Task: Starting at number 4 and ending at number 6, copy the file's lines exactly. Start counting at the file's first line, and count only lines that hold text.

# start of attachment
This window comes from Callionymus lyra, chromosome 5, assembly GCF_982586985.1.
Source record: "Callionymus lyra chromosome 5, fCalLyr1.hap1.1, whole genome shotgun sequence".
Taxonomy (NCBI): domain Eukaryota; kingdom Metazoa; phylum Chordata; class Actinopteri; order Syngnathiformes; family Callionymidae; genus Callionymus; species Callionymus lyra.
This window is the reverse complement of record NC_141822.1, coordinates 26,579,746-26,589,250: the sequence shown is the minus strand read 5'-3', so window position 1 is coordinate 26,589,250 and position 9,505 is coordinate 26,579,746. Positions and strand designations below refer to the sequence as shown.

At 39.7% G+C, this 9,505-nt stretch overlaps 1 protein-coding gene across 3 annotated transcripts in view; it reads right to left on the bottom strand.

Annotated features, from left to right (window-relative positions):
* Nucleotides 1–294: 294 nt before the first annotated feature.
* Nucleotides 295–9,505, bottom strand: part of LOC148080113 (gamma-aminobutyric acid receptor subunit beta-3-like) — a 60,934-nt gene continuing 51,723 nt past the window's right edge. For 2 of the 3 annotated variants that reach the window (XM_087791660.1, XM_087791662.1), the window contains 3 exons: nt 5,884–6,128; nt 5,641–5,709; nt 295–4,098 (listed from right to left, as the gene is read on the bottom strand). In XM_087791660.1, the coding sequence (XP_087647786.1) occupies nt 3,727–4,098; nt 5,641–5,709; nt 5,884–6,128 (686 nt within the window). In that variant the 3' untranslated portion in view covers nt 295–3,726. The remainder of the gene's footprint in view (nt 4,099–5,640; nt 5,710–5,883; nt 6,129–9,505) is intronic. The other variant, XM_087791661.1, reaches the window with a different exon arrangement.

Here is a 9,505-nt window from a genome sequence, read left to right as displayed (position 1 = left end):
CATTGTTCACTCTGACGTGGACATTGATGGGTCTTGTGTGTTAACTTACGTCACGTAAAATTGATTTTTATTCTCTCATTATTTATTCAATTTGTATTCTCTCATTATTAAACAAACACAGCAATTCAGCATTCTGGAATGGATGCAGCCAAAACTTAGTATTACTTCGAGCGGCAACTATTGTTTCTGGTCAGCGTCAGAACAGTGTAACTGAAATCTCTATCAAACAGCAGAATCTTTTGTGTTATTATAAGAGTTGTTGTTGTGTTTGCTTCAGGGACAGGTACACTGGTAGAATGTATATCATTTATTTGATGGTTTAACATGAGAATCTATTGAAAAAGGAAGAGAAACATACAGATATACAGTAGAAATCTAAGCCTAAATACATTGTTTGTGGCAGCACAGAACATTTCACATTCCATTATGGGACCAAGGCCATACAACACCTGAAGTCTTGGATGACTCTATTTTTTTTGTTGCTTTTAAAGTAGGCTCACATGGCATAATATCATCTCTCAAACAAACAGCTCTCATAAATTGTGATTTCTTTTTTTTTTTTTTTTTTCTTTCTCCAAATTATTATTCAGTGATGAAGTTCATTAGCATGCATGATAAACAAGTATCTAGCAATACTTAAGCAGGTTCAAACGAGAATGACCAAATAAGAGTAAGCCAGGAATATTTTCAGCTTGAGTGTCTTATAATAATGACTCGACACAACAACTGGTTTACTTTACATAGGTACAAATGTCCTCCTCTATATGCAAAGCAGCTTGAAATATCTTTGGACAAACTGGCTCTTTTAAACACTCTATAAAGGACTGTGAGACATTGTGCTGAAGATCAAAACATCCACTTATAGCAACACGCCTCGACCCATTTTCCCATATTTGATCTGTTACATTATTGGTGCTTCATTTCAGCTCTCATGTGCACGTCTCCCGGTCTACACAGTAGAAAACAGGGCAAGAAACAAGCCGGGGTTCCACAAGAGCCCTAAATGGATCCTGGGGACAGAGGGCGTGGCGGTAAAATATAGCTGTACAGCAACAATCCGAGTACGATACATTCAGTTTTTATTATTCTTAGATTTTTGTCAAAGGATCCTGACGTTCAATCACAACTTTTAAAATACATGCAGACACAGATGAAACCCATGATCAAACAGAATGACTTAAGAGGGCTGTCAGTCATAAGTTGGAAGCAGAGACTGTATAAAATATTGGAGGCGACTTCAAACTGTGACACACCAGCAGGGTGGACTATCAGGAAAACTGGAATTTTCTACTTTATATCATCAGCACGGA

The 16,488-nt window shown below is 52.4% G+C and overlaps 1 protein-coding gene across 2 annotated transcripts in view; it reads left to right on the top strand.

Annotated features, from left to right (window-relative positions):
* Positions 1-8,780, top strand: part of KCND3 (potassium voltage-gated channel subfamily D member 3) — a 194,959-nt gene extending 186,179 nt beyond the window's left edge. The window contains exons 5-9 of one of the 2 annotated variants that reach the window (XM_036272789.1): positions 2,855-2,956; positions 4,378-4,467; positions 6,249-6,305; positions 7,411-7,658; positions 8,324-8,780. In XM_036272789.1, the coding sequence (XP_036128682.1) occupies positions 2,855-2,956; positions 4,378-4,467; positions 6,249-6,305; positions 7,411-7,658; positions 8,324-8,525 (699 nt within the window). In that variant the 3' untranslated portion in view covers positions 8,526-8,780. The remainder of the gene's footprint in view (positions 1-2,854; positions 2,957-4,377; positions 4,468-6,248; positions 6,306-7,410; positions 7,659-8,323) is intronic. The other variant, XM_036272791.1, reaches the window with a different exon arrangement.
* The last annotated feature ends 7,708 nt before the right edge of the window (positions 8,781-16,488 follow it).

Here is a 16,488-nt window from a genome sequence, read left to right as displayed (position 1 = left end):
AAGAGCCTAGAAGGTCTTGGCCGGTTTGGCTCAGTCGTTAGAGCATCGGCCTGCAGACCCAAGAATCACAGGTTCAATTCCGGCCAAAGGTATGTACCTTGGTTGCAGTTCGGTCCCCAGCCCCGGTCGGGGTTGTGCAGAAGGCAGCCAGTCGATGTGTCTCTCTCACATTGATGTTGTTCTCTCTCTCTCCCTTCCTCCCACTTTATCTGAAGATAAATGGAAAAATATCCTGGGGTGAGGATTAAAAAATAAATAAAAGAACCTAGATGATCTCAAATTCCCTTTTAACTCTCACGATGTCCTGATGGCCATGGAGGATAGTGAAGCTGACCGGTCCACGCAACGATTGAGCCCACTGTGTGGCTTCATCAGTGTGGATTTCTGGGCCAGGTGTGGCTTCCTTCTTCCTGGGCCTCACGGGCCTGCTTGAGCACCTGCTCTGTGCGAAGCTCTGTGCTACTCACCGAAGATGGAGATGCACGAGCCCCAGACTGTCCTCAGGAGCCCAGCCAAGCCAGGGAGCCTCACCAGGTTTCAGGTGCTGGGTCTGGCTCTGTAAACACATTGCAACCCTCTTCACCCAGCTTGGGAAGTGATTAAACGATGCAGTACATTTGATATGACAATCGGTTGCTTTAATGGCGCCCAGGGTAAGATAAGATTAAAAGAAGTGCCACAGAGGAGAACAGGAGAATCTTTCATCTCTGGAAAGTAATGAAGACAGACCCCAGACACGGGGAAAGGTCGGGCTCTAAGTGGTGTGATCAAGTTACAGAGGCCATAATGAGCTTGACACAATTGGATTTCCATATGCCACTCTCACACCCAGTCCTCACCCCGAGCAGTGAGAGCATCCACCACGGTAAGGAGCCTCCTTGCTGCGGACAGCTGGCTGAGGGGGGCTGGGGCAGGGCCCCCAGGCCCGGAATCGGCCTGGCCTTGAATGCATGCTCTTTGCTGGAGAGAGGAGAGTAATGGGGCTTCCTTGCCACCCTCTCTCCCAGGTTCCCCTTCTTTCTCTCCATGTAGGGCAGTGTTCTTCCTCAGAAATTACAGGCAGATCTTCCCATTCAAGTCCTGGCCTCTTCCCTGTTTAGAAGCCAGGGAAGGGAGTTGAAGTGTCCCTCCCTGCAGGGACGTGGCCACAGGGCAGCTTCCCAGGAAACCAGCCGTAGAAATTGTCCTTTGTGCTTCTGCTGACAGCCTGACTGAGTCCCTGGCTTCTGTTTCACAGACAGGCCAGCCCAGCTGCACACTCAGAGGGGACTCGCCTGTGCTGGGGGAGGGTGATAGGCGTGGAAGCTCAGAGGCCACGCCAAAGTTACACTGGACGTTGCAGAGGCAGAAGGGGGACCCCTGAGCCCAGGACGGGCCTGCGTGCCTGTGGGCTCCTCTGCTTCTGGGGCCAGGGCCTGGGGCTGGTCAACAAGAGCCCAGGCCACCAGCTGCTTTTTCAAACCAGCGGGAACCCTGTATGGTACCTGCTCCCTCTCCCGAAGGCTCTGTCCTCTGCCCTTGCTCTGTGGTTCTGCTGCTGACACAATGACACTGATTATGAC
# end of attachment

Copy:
This window is the reverse complement of record NC_141822.1, coordinates 26,579,746-26,589,250: the sequence shown is the minus strand read 5'-3', so window position 1 is coordinate 26,589,250 and position 9,505 is coordinate 26,579,746. Positions and strand designations below refer to the sequence as shown.

At 39.7% G+C, this 9,505-nt stretch overlaps 1 protein-coding gene across 3 annotated transcripts in view; it reads right to left on the bottom strand.

Annotated features, from left to right (window-relative positions):